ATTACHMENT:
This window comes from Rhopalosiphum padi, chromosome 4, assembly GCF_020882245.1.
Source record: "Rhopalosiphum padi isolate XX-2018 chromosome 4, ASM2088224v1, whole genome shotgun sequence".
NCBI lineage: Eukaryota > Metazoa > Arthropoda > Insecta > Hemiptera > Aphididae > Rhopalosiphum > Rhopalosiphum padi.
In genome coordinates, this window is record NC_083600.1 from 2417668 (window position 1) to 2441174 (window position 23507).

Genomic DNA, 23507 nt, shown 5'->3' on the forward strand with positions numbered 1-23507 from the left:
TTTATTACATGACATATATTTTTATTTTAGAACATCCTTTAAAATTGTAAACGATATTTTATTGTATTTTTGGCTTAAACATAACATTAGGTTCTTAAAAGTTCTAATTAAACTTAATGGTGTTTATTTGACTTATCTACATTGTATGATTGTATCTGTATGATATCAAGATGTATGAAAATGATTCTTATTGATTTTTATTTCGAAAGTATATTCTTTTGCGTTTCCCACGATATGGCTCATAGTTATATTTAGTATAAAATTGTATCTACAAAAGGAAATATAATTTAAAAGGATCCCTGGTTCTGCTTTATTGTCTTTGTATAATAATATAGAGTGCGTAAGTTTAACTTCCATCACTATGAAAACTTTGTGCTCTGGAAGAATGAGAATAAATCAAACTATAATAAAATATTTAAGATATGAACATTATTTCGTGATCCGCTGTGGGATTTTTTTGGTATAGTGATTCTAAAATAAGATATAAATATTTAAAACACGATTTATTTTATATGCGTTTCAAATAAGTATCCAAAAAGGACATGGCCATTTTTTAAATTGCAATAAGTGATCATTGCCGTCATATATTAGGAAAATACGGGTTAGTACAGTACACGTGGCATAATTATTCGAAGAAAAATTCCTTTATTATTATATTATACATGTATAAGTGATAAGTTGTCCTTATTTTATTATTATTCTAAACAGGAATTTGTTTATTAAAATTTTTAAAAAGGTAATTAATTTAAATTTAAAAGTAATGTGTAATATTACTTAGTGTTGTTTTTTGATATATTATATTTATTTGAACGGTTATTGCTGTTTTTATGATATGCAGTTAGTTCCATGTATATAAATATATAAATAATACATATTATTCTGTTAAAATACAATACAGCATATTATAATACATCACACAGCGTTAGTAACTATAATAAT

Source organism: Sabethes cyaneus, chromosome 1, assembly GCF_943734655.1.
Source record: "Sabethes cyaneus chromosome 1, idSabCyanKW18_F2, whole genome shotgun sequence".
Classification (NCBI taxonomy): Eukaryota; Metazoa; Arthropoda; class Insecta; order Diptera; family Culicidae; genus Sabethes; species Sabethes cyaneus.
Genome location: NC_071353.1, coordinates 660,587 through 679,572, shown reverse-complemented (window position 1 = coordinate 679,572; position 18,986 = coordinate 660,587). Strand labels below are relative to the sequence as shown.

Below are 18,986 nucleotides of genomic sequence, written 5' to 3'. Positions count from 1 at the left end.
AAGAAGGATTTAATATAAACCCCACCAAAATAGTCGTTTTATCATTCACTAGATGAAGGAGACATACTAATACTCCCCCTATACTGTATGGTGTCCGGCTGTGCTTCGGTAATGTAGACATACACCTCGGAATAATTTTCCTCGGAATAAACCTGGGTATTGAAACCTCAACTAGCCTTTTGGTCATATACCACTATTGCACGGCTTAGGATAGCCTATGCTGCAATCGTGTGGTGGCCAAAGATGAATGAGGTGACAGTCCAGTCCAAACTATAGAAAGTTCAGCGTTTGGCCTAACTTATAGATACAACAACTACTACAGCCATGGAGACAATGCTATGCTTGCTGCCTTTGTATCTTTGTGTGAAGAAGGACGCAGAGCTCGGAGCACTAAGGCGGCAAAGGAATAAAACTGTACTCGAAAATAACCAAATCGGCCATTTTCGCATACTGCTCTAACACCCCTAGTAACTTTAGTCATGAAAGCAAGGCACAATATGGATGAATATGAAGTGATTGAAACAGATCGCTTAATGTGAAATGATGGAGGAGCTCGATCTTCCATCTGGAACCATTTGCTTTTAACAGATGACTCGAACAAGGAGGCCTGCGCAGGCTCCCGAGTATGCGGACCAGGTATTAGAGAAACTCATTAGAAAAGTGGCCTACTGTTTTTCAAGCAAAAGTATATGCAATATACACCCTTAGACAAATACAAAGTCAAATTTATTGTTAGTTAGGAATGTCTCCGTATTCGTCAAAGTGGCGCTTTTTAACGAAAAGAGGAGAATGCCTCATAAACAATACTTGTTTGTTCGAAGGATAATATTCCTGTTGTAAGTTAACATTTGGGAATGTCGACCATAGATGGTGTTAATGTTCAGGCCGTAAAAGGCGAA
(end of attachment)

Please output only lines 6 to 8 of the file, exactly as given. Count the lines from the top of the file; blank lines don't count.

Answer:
TTTATTACATGACATATATTTTTATTTTAGAACATCCTTTAAAATTGTAAACGATATTTTATTGTATTTTTGGCTTAAACATAACATTAGGTTCTTAAAAGTTCTAATTAAACTTAATGGTGTTTATTTGACTTATCTACATTGTATGATTGTATCTGTATGATATCAAGATGTATGAAAATGATTCTTATTGATTTTTATTTCGAAAGTATATTCTTTTGCGTTTCCCACGATATGGCTCATAGTTATATTTAGTATAAAATTGTATCTACAAAAGGAAATATAATTTAAAAGGATCCCTGGTTCTGCTTTATTGTCTTTGTATAATAATATAGAGTGCGTAAGTTTAACTTCCATCACTATGAAAACTTTGTGCTCTGGAAGAATGAGAATAAATCAAACTATAATAAAATATTTAAGATATGAACATTATTTCGTGATCCGCTGTGGGATTTTTTTGGTATAGTGATTCTAAAATAAGATATAAATATTTAAAACACGATTTATTTTATATGCGTTTCAAATAAGTATCCAAAAAGGACATGGCCATTTTTTAAATTGCAATAAGTGATCATTGCCGTCATATATTAGGAAAATACGGGTTAGTACAGTACACGTGGCATAATTATTCGAAGAAAAATTCCTTTATTATTATATTATACATGTATAAGTGATAAGTTGTCCTTATTTTATTATTATTCTAAACAGGAATTTGTTTATTAAAATTTTTAAAAAGGTAATTAATTTAAATTTAAAAGTAATGTGTAATATTACTTAGTGTTGTTTTTTGATATATTATATTTATTTGAACGGTTATTGCTGTTTTTATGATATGCAGTTAGTTCCATGTATATAAATATATAAATAATACATATTATTCTGTTAAAATACAATACAGCATATTATAATACATCACACAGCGTTAGTAACTATAATAAT

Source organism: Sabethes cyaneus, chromosome 1, assembly GCF_943734655.1.
Source record: "Sabethes cyaneus chromosome 1, idSabCyanKW18_F2, whole genome shotgun sequence".